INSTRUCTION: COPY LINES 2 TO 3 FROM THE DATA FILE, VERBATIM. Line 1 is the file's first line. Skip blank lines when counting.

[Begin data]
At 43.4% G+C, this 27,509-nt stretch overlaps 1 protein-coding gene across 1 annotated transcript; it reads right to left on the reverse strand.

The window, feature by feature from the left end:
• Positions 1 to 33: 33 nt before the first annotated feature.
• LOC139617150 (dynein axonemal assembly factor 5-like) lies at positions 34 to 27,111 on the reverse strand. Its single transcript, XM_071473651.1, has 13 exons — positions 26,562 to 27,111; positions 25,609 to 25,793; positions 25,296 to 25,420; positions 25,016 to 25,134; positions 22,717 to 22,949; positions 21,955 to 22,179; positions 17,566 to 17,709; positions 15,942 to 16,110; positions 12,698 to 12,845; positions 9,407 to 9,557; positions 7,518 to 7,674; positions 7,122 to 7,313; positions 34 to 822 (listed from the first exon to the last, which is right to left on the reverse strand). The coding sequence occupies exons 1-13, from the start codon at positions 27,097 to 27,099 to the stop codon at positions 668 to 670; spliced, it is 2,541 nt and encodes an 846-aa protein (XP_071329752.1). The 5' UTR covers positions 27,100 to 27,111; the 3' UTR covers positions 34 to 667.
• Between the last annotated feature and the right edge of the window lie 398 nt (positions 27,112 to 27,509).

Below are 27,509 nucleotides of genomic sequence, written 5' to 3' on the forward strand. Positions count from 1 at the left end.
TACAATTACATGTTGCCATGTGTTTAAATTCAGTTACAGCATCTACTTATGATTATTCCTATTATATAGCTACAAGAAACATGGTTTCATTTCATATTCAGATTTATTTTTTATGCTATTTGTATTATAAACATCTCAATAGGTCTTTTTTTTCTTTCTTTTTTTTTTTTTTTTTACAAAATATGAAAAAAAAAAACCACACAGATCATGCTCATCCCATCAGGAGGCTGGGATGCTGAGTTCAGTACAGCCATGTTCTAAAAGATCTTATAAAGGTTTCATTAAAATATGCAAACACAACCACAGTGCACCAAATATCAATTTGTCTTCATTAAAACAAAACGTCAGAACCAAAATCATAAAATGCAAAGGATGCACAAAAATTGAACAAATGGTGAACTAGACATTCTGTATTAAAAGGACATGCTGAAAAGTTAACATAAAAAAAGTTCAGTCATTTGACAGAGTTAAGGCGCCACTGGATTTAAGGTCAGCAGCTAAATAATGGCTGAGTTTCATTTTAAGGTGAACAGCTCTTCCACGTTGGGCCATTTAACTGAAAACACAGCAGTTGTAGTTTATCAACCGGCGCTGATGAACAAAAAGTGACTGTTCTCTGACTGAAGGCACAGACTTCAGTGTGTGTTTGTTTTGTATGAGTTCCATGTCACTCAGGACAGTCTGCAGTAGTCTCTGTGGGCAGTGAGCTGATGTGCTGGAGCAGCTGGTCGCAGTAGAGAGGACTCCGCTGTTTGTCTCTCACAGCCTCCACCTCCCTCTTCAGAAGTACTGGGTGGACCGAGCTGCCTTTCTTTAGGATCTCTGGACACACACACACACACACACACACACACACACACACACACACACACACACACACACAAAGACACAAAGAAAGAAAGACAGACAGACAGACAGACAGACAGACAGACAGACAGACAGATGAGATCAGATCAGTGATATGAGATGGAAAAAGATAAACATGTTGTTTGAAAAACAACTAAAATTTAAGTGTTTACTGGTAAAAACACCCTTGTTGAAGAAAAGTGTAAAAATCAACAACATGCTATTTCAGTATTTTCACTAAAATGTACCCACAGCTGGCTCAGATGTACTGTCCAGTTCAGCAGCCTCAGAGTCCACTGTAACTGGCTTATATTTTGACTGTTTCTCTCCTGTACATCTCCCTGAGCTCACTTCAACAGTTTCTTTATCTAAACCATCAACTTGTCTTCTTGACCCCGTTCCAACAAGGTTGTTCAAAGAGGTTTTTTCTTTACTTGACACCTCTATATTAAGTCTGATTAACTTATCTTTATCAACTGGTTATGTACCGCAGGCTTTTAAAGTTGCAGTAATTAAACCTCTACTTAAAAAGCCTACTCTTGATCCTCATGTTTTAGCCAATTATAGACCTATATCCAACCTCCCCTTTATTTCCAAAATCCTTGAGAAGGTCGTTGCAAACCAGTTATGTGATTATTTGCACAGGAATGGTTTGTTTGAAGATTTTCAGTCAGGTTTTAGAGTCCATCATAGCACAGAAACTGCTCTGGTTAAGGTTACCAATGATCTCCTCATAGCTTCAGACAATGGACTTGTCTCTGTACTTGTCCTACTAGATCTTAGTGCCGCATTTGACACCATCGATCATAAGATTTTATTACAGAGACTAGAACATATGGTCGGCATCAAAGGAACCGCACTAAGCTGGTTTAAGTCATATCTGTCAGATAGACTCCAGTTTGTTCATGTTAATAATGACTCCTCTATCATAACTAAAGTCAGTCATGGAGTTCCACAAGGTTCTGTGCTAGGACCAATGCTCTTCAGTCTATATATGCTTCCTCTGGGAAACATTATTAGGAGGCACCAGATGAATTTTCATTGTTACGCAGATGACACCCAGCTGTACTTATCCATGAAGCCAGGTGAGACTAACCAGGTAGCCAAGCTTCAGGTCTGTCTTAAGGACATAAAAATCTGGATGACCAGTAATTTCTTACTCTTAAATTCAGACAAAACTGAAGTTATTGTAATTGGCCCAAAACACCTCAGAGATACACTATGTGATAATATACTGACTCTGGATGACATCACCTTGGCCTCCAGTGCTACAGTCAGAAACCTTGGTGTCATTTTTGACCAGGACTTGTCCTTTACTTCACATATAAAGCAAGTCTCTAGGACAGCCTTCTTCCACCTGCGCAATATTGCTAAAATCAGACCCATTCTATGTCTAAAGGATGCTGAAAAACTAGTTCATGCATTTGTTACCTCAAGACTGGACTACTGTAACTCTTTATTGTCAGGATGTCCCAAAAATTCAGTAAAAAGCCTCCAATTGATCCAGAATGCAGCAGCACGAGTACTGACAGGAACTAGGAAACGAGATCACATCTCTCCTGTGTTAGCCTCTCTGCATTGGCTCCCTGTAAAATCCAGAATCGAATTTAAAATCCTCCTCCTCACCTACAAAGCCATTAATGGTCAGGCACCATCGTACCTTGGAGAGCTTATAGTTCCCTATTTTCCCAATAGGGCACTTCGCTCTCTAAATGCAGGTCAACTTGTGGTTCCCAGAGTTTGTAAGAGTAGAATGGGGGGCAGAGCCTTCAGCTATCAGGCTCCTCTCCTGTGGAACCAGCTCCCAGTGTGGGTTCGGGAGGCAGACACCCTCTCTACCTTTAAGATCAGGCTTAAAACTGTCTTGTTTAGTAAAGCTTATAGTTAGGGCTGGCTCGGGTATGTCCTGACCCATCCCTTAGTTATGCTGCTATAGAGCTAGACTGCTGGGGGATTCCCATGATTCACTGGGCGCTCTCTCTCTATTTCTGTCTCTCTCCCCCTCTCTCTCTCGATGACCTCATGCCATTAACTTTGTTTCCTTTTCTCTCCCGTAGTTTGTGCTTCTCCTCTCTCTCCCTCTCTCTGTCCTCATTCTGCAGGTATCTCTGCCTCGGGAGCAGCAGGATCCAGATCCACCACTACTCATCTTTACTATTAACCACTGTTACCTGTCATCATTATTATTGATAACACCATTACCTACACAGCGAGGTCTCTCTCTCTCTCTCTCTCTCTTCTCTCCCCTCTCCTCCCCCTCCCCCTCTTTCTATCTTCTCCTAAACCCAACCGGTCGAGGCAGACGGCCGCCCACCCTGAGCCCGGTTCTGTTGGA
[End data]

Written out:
The window, feature by feature from the left end:
• Positions 1 to 33: 33 nt before the first annotated feature.